Brexit: Implications on Competition Law and Public Procurement
4 February 2019
Authors: Jenni Heurlin, Anette Laulajainen, Sven Olsson
The UK is due to leave the European Union (EU) on 29 March 2019. Should the UK leave the EU, it may have implications for Nordic companies with business interests in the UK especially in a no-deal scenario.
The UK and the EU published a draft Withdrawal Agreement in November 2018. The draft Withdrawal Agreement, if concluded, would provide for a transition period ending on 31 December 2020 during which EU law would continue to apply in the UK.
The UK Parliament has, however, rejected the Withdrawal Agreement in its current form, yet it has voted in favour of avoiding a no-deal Brexit.
In the absence of any further action by the UK or the EU, the UK will leave the EU at midnight (CET) on 29 March 2019 (the “Brexit Day”).
We have summarised below some of the main aspects of the two different scenarios from the point of view of competition law and public procurement based on, among other things, the UK Competition Authority’s current guidance. However, as we are all very well aware, the situation regarding Brexit remains uncertain and the guidance, as well as the Withdrawal Agreement, could still change.
Merger Control – Status Quo or Parallel Reviews?
During the transition period, a status quo will be maintained: the EU and UK merger control regimes will continue to be applied in a similar way as if the UK were still a member of the EU.
The EU “one-stop shop” for mergers will no longer be applicable in the UK. The UK Competition and Markets Authority (the “CMA”) will be the only competent authority to investigate transactions affecting the UK.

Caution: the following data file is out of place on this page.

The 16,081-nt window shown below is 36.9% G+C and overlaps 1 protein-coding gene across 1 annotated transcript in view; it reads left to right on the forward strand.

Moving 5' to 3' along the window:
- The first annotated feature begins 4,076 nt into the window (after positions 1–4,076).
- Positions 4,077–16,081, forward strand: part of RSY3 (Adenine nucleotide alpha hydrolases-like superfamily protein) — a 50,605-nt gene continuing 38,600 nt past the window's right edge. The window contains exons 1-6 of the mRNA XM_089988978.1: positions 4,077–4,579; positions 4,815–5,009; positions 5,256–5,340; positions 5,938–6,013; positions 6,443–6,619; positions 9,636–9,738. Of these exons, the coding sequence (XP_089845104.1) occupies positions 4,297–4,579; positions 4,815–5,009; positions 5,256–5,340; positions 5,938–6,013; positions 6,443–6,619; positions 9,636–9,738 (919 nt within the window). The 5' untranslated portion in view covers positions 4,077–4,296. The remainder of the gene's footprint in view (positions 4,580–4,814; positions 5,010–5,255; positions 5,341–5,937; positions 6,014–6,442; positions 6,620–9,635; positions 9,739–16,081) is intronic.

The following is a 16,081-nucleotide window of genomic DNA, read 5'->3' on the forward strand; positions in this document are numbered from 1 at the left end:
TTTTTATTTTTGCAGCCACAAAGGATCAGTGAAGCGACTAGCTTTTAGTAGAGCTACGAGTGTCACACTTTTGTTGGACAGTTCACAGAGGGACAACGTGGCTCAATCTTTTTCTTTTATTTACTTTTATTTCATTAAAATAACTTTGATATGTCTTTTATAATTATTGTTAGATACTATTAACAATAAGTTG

• Final Commission decision prior to the Brexit Day. The CMA will have no jurisdiction over a transaction which the European Commission (the “Commission”) has reviewed and for which a final decision has been issued prior to the Brexit Day.
• No Commission decision on the Brexit Day. If a transaction meets both the UK and the EU thresholds (excluding the UK turnover) and it has effects on competition in the UK, it may be reviewed by both the Commission and the CMA. This also applies to situations where a transaction has been notified to the Commission, but the Commission has not issued a final decision before the Brexit Day. While the UK merger control regime is voluntary, the CMA has advised companies contemplating transactions to be notified around the Brexit Day or the review of which would continue after the Brexit Day to engage in parallel discussions with the Commission and the CMA at an early stage, especially if there are potential competition concerns in the UK.
Infringement Cases – National Rules or EU Law?
The Commission will continue to have jurisdiction over competition infringement cases which have been initiated before the end of the transition period. For the duration of the transition period, the UK must interpret national competition rules in accordance with EU law.